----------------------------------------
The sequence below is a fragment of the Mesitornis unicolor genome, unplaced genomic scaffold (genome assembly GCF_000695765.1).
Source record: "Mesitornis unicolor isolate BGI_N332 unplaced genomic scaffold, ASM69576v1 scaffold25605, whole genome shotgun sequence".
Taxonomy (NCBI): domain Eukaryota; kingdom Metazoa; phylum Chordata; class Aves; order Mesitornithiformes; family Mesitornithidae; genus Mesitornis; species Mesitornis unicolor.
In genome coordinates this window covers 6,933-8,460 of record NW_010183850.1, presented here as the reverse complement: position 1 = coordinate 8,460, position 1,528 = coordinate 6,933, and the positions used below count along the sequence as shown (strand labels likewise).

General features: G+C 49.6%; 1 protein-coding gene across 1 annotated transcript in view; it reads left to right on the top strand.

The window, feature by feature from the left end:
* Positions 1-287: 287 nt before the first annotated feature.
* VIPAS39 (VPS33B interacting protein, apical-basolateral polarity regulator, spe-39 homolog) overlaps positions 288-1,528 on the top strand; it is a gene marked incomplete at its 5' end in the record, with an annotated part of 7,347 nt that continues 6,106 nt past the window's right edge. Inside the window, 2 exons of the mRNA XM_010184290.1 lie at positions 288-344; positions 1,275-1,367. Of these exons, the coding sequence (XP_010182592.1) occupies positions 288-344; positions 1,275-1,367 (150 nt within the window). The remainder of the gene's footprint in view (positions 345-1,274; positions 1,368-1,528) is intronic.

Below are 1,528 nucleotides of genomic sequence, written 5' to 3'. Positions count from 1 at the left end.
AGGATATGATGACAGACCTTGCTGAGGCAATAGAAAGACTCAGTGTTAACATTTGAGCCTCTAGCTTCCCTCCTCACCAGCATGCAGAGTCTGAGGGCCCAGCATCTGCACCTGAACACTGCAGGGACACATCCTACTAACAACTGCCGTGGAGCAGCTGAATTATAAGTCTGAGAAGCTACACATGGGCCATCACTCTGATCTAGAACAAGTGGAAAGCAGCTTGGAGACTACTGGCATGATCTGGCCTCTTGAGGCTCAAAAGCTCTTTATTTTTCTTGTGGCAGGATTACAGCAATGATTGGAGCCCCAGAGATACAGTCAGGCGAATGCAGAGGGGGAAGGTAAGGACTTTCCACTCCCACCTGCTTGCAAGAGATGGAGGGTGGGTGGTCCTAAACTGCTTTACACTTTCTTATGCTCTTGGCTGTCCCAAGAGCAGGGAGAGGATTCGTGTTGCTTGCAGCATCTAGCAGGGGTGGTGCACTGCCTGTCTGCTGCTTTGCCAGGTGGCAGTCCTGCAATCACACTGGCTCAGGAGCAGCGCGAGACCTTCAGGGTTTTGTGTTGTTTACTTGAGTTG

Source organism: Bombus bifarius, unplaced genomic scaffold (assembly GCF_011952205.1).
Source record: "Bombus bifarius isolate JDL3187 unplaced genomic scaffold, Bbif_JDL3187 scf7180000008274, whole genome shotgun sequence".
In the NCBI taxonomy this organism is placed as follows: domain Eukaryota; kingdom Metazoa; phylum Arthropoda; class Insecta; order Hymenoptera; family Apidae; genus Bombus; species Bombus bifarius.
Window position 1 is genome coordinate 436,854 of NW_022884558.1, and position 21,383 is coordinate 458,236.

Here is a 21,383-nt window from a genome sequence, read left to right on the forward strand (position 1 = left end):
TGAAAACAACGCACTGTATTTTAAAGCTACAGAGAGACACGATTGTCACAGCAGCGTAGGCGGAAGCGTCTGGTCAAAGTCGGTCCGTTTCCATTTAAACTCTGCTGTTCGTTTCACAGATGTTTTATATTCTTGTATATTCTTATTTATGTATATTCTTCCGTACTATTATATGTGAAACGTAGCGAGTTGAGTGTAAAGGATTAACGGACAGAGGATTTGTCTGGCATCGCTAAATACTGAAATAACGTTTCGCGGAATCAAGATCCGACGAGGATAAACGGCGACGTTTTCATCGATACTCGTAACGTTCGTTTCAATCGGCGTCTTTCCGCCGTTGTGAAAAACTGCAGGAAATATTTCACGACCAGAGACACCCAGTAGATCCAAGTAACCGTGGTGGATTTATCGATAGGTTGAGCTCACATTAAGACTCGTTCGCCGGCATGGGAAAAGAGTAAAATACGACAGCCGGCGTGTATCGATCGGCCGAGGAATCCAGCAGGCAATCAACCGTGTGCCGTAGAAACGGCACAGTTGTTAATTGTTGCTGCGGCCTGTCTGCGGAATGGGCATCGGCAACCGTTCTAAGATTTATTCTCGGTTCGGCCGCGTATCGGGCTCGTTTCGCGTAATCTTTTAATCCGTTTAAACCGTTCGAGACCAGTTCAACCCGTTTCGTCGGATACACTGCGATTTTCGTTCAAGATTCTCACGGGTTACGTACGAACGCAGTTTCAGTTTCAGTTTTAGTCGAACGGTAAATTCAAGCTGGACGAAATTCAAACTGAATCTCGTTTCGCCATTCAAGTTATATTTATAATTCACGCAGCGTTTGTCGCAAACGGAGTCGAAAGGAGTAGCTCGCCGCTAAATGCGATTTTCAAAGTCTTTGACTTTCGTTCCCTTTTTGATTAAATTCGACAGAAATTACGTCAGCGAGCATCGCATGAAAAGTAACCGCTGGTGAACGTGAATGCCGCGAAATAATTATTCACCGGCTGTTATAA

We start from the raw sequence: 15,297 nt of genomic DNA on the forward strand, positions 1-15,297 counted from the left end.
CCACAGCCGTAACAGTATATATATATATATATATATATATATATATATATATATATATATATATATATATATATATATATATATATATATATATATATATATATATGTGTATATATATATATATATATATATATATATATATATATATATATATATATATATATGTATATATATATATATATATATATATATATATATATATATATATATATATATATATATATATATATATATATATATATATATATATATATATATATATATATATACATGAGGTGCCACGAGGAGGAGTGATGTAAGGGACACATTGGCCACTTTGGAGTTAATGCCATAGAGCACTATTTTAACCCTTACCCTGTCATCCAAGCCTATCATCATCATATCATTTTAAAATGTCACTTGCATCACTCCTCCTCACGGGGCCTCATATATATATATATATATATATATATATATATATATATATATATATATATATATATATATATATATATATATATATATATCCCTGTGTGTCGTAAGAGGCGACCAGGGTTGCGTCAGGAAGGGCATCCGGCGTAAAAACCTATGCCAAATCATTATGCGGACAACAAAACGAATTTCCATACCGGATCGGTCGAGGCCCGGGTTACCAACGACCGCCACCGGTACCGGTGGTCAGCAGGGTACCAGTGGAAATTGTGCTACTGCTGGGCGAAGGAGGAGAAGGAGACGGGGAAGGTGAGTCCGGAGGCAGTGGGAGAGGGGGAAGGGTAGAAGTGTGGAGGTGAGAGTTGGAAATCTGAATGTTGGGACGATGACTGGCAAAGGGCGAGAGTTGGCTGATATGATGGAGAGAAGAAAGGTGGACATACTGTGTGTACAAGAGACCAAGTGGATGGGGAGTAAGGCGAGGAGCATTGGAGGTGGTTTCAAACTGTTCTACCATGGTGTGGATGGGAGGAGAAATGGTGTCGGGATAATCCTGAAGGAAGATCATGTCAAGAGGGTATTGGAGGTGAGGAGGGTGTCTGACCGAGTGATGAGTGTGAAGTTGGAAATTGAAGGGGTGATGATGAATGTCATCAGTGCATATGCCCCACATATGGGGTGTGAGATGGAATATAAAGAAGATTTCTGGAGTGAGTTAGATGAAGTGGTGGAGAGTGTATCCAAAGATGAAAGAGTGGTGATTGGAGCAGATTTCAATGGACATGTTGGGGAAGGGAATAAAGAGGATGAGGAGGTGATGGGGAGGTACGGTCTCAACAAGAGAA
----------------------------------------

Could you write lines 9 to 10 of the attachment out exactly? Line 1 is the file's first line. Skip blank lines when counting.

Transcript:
Below are 1,528 nucleotides of genomic sequence, written 5' to 3'. Positions count from 1 at the left end.
AGGATATGATGACAGACCTTGCTGAGGCAATAGAAAGACTCAGTGTTAACATTTGAGCCTCTAGCTTCCCTCCTCACCAGCATGCAGAGTCTGAGGGCCCAGCATCTGCACCTGAACACTGCAGGGACACATCCTACTAACAACTGCCGTGGAGCAGCTGAATTATAAGTCTGAGAAGCTACACATGGGCCATCACTCTGATCTAGAACAAGTGGAAAGCAGCTTGGAGACTACTGGCATGATCTGGCCTCTTGAGGCTCAAAAGCTCTTTATTTTTCTTGTGGCAGGATTACAGCAATGATTGGAGCCCCAGAGATACAGTCAGGCGAATGCAGAGGGGGAAGGTAAGGACTTTCCACTCCCACCTGCTTGCAAGAGATGGAGGGTGGGTGGTCCTAAACTGCTTTACACTTTCTTATGCTCTTGGCTGTCCCAAGAGCAGGGAGAGGATTCGTGTTGCTTGCAGCATCTAGCAGGGGTGGTGCACTGCCTGTCTGCTGCTTTGCCAGGTGGCAGTCCTGCAATCACACTGGCTCAGGAGCAGCGCGAGACCTTCAGGGTTTTGTGTTGTTTACTTGAGTTG